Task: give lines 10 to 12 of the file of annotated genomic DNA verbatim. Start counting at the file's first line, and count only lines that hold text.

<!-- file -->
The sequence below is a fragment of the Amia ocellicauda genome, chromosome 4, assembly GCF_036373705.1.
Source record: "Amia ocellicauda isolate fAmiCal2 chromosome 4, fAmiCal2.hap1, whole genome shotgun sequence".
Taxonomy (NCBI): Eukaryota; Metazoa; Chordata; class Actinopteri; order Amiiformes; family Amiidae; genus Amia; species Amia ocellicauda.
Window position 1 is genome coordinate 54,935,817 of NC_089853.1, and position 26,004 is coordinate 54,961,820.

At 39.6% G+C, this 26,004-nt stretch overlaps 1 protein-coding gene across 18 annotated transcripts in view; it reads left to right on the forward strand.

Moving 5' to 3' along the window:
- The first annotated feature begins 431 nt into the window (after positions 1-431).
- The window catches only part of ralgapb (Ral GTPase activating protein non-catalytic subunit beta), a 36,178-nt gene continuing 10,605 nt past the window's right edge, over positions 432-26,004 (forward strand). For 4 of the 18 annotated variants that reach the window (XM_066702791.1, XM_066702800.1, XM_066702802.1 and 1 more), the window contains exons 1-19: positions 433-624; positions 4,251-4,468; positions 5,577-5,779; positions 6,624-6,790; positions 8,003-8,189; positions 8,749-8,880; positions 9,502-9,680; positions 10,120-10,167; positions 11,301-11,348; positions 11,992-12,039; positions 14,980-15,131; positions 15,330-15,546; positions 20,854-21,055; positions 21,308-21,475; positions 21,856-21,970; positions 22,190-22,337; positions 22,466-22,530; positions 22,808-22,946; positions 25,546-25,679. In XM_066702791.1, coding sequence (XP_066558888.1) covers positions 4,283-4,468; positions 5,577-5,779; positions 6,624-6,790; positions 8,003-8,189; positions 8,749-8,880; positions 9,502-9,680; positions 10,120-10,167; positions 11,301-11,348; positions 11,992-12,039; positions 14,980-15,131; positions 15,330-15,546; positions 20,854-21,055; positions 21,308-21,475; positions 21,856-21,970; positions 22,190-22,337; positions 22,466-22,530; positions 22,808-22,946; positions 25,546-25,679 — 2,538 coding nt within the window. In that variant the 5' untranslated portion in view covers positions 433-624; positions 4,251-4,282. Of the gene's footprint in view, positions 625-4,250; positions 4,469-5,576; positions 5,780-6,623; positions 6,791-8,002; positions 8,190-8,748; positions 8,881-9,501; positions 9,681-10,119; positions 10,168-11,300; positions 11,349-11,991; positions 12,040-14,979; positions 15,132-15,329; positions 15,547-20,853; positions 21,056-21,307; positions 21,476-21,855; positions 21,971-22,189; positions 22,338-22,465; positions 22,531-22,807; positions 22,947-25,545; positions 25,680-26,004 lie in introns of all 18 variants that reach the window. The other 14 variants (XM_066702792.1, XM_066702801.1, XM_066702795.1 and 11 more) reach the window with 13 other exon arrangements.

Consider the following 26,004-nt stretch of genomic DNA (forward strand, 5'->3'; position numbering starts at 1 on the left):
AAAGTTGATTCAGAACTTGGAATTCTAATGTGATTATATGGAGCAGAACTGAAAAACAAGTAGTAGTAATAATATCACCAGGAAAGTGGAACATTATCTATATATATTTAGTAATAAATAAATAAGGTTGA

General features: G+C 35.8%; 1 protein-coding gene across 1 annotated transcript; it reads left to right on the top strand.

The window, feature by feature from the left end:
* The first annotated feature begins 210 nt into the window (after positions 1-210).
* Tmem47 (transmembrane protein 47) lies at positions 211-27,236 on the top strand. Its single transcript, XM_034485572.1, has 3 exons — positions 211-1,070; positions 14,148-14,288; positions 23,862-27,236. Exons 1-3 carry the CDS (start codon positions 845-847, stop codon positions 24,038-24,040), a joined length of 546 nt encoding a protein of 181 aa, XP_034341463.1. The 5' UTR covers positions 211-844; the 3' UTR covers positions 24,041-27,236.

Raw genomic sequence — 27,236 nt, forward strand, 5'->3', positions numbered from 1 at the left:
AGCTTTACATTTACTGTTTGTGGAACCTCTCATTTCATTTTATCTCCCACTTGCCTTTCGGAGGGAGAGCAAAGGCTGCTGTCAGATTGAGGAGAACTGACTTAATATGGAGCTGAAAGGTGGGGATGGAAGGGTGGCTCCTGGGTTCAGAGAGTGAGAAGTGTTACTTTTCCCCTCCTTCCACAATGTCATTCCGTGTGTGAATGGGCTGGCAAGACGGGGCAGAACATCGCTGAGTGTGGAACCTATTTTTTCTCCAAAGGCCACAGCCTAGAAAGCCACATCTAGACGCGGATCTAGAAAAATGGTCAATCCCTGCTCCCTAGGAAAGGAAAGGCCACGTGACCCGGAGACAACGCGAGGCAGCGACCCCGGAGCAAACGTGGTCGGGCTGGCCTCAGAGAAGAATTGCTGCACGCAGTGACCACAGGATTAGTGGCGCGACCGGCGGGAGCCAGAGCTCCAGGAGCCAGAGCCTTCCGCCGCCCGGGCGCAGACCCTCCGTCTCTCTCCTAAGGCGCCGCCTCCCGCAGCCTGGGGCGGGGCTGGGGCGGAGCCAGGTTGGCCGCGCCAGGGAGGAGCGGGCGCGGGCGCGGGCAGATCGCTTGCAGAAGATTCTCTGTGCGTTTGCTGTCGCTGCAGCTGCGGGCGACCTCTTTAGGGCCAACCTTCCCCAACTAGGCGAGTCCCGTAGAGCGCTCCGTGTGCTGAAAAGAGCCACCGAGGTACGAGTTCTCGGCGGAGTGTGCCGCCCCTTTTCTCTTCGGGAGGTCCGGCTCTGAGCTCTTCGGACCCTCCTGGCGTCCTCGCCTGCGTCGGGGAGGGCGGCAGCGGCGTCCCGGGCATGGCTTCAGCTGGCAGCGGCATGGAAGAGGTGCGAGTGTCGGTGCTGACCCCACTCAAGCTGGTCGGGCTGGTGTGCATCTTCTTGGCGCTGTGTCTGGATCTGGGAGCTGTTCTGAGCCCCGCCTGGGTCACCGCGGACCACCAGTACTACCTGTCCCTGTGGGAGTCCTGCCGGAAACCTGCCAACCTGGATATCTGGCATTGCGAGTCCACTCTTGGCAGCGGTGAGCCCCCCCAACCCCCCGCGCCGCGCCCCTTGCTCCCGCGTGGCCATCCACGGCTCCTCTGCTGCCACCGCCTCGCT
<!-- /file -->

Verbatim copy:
AAAGTTGATTCAGAACTTGGAATTCTAATGTGATTATATGGAGCAGAACTGAAAAACAAGTAGTAGTAATAATATCACCAGGAAAGTGGAACATTATCTATATATATTTAGTAATAAATAAATAAGGTTGA

General features: G+C 35.8%; 1 protein-coding gene across 1 annotated transcript; it reads left to right on the top strand.

The window, feature by feature from the left end: